Not Paying Your Student Loan Debt Could Now Land You In Jail, U.S. Marshals Arrest Man Who Failed To Pay Up

Val Powell

Seven U.S. Marshals armed with automatic weapons appeared at Paul Aker's home in Houston, Texas, last week and arrested him for not paying his $1,500 student loan debt, which he received in 1987.

Aker said he was surprised upon seeing the U.S. Marshals at his home. "It was totally mind-boggling," the man said. "I was wondering, why are you here? I am home, I haven't done anything... Why are the marshals knocking on my door? It's amazing."

He told the Daily News on Tuesday that the men grabbed him and threw him down while the local PD just stood there.

— Esquire Magazine (@esquire) February 16, 2016

He said he spotted a suspicious truck parked outside of his house on Thursday morning, and when an agent approached him, he retreated back into his house in fear. Soon after, seven armed U.S. Marshals appeared at his door.

The U.S. Marshals later told the court they were armed because Aker had a gun. According to Aker's story, he was put in a cell at the federal building in downtown Houston. Afterwards, he was brought to court, where a county clerk, judge, and a prosecutor – who, according to him was actually a collection lawyer – were in attendance.

Aker was reportedly asked to pay a sum of $5,700 for the student loan debt, including interest, and another $1,300 to pay for the morning arrest. He was allegedly told that he will be arrested again if he fails to pay the said amount by March 1.

Texas representative Gene Green was worried that U.S. Marshals are being used to collect old student loans. "There's bound to be a better way to collect on a student loan debt that is so old," he told Fox 26.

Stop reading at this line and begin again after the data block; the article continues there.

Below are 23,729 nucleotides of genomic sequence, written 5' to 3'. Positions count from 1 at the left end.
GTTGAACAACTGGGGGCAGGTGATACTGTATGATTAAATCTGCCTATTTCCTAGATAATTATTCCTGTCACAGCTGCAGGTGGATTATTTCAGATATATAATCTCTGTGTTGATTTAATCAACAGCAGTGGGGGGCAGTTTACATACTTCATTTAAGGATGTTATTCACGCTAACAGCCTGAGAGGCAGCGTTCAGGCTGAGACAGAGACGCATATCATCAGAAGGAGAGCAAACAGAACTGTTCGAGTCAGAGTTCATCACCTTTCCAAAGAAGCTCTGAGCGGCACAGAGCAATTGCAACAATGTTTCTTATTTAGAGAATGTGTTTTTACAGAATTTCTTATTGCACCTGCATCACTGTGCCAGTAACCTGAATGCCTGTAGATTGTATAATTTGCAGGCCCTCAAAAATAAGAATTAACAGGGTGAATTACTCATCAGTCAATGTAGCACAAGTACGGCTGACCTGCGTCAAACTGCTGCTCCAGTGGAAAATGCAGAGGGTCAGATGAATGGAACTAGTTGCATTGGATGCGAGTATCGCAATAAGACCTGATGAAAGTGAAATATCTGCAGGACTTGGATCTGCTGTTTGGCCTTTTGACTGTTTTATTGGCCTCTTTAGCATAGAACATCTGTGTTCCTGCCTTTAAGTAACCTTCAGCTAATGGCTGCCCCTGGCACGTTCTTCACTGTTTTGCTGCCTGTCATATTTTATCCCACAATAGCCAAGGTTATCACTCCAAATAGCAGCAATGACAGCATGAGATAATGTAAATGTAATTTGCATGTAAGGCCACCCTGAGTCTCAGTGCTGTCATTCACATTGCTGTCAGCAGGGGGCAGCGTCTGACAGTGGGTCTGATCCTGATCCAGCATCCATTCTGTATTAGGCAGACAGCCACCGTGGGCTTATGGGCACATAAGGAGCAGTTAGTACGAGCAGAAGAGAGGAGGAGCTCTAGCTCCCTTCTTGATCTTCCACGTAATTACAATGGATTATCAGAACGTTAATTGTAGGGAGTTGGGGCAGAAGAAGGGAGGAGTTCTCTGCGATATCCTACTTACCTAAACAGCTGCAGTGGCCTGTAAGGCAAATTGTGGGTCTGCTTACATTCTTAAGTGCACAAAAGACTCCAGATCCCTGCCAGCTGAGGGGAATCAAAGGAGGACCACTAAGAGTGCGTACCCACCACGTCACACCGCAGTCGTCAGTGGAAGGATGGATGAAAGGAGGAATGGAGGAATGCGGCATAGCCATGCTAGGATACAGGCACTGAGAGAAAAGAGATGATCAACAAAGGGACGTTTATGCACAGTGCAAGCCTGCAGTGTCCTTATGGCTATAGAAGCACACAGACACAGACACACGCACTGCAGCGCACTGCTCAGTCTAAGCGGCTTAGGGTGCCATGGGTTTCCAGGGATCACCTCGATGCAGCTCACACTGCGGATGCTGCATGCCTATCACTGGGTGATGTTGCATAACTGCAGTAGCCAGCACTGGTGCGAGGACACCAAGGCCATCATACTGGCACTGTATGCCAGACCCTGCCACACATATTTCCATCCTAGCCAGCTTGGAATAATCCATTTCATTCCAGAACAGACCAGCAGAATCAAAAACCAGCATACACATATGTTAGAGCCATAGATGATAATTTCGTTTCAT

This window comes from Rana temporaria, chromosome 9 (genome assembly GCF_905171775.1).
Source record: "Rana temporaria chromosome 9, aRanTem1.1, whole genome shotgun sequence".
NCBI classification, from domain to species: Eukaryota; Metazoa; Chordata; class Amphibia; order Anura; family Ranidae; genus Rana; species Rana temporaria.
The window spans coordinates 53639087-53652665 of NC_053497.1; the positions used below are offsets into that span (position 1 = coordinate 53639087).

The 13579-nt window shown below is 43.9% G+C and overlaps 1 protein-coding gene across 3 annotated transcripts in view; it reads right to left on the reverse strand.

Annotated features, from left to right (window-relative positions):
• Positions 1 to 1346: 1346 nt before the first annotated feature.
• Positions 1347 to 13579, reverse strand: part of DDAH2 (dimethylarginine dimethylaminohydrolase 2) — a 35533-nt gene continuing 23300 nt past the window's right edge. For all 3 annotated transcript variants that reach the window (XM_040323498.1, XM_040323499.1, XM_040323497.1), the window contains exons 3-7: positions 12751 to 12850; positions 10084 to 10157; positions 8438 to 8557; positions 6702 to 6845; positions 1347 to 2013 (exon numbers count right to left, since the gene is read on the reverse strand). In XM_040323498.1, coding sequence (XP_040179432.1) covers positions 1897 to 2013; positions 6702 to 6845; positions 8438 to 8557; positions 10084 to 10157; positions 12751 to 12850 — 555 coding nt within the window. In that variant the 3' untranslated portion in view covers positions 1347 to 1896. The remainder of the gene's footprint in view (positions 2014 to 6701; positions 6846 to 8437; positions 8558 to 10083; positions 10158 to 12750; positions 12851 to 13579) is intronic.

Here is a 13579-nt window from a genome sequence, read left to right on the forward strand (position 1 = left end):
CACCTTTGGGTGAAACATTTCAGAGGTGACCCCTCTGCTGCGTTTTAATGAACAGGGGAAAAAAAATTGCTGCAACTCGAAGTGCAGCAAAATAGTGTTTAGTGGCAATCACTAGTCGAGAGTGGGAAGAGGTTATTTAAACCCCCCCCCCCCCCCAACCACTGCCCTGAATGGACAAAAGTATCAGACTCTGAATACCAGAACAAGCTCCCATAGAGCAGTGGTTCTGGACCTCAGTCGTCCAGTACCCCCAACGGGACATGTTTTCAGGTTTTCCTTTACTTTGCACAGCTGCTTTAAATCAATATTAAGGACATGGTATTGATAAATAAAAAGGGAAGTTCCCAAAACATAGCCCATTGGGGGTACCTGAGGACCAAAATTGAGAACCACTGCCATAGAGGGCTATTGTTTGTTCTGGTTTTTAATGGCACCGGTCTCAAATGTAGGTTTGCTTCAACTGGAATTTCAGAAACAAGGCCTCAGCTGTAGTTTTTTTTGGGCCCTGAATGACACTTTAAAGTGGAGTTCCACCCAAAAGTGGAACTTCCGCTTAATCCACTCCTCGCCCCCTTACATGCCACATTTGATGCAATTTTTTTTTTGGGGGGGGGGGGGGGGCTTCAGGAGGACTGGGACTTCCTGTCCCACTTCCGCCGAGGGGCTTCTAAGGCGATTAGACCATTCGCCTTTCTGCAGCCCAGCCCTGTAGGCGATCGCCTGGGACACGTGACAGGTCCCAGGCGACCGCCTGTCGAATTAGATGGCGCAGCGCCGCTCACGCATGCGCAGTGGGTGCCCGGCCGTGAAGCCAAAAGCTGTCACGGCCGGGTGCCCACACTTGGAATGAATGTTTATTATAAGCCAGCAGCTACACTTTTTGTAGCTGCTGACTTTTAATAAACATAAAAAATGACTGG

However, according to the U.S. Marshals who arrested Aker, they did not arrest him for failing to pay his outstanding student loan debt alone, but for disobeying a court order as well.

According to Yahoo Finance and documents from the U.S. District Court for the Southern District of Texas, Aker was sued by the federal government for nonpayment of over $2,600 in unpaid student loan debt in November 2007. The court record suggests that Aker failed to appear in court to answer the lawsuit, and the presiding judge ruled against him and decided that he must pay the full balance on April 17, 2007.

— Brian Cuban (@bcuban) February 17, 2016

Describing the arrest, the Marshals said Aker "resisted arrest and retreated back into his home" when the agents approached him. According to them, Aker told them that he was armed, so the agents requested additional law enforcement assistance.

According to Yahoo Finance, Aker was immediately released and was not jailed.

The U.S. Marshals are reportedly planning to issue warrants on 1,000 to 1,500 people for student loan debts.

— Complex (@ComplexMag) February 16, 2016

Meanwhile, students and graduates are organizing a series of meetings on the Capitol calling for immediate action over rising student debt. Several for-profit colleges will gather on Wednesday in a protest that aims to fight student debt.

[Image by David McNew, Getty Images]